This became interesting when these systems – the ones with the worst last in-sample year results – started to be the most profitable systems in the out-of-sample. As I mentioned in last week’s post the top systems all have in common that they were within drawdown periods during the last in-sample year. When looking at the data of all our systems with more than 4 months of out-of-sample results and number of systems with positive out-of-sample CAGR as a function of the last in-sample year profit we get the first graph showed above. This graph clearly shows that there is a tendency for the number of systems with positive CAGR to drop as the last in-sample year profit increases, this strongly supports the hypothesis that systems tend to mean revert the more profitable they were in the recent past. Systems that had a 20-30% profit during the last year of trading tend to mean revert much more strongly than systems that had a 0-5% profit. As a matter of fact nearly 90% of these strategies mean revert.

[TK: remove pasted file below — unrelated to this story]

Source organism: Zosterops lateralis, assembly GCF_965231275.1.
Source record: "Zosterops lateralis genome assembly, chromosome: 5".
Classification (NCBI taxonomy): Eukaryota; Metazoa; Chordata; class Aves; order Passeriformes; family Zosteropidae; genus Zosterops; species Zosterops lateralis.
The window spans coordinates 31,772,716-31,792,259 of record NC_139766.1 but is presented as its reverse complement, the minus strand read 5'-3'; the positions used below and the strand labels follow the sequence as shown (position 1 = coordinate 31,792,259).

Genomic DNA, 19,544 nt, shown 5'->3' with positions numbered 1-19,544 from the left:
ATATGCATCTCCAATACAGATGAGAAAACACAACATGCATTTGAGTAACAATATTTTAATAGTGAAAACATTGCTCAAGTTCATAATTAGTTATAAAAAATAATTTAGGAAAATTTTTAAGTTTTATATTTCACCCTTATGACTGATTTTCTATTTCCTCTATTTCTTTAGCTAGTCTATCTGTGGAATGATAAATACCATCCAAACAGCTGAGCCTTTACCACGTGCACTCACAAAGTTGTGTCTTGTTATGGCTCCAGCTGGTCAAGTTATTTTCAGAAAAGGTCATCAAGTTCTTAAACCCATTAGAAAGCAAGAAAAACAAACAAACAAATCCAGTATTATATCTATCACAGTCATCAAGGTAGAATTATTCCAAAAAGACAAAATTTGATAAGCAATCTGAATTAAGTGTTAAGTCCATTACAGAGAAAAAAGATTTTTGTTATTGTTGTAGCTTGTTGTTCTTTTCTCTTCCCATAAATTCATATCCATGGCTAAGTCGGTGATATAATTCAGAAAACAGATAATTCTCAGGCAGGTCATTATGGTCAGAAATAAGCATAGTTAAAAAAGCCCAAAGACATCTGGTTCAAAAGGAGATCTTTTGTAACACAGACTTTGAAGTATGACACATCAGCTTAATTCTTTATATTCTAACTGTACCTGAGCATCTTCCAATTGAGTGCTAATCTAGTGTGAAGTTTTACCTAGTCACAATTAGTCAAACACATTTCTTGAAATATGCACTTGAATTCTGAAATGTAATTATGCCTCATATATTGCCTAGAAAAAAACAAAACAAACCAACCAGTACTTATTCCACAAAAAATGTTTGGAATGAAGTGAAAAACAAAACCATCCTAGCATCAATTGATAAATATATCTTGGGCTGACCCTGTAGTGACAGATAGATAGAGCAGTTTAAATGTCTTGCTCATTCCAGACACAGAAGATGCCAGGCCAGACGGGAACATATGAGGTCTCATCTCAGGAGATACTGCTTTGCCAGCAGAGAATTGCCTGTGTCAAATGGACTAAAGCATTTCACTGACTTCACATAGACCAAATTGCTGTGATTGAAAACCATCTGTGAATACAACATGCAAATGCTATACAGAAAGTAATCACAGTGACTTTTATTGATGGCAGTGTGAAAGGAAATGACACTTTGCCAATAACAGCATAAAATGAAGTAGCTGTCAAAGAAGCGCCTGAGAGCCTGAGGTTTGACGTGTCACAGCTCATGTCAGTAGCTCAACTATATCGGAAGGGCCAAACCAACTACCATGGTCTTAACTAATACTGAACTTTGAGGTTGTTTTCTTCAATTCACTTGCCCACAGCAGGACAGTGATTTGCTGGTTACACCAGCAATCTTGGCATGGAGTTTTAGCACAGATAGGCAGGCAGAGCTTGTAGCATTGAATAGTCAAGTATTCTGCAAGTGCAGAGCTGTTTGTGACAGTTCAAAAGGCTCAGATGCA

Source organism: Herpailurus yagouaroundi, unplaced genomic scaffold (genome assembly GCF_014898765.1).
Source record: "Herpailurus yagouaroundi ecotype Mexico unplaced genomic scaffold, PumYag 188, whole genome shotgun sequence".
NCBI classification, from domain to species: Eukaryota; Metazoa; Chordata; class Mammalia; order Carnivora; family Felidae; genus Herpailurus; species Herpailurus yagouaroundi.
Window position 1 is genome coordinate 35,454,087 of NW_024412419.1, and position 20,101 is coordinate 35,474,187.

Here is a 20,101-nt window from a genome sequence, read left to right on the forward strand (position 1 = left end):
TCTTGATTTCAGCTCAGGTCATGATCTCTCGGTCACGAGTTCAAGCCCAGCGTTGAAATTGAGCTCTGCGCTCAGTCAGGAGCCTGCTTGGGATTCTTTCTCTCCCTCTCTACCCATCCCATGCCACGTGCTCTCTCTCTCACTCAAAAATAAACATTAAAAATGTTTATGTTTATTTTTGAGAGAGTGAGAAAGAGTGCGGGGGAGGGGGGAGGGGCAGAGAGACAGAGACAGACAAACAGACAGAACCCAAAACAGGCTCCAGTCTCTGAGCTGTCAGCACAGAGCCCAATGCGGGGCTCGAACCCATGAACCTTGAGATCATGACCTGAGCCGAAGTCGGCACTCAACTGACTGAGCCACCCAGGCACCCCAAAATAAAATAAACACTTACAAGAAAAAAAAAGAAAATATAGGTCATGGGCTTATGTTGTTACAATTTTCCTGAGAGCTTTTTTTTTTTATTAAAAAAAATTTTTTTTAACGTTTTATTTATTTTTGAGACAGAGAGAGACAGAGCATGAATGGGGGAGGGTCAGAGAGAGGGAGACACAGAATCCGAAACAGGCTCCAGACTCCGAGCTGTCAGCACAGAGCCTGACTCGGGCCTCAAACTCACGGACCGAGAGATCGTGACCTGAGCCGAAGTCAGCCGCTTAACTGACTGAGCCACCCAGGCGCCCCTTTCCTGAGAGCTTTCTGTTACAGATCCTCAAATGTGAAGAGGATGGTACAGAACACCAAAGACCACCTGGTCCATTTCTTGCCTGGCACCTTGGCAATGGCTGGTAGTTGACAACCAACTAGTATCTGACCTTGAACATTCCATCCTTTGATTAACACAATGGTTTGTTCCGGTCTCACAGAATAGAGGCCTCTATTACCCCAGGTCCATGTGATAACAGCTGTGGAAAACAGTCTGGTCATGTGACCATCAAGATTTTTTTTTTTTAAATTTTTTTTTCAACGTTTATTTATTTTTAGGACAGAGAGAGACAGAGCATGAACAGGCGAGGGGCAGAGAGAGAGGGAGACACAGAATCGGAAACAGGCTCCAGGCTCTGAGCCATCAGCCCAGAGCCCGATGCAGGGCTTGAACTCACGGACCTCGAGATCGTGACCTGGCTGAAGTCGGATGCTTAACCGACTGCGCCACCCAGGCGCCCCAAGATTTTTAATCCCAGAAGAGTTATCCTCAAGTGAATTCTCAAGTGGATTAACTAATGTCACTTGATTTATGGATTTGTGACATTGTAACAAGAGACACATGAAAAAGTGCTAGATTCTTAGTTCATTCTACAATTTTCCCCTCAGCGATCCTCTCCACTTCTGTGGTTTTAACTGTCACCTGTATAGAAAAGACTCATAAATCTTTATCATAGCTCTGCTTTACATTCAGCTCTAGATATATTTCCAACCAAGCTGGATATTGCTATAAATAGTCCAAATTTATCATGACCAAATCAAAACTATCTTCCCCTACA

It is also worth noting that the number of positive OS CAGR systems also starts to go down as we move to more negative results in the last in-sample year. Although we do not have data for more negative systems than around -10% – due to the filter we imposed – it does seem that the value of positive CAGR systems in the out-of-sample has its maximum at around 0-5%. This also supports the hypothesis that using systems with negative results would not be better in terms of the number of systems that are expected to be profitable. Nonetheless the average OS CAGR of positive out-of-sample CAGR systems – second graph – shows that despite the decrease in the number of profitable systems, those that are indeed profitable tend to have much larger CAGR values. The average positive OS CAGR shows that systems that lose money in the last in-sample year tend to also mean revert strongly even though the number that mean revert might not be as high as for systems with higher last in-sample year profits.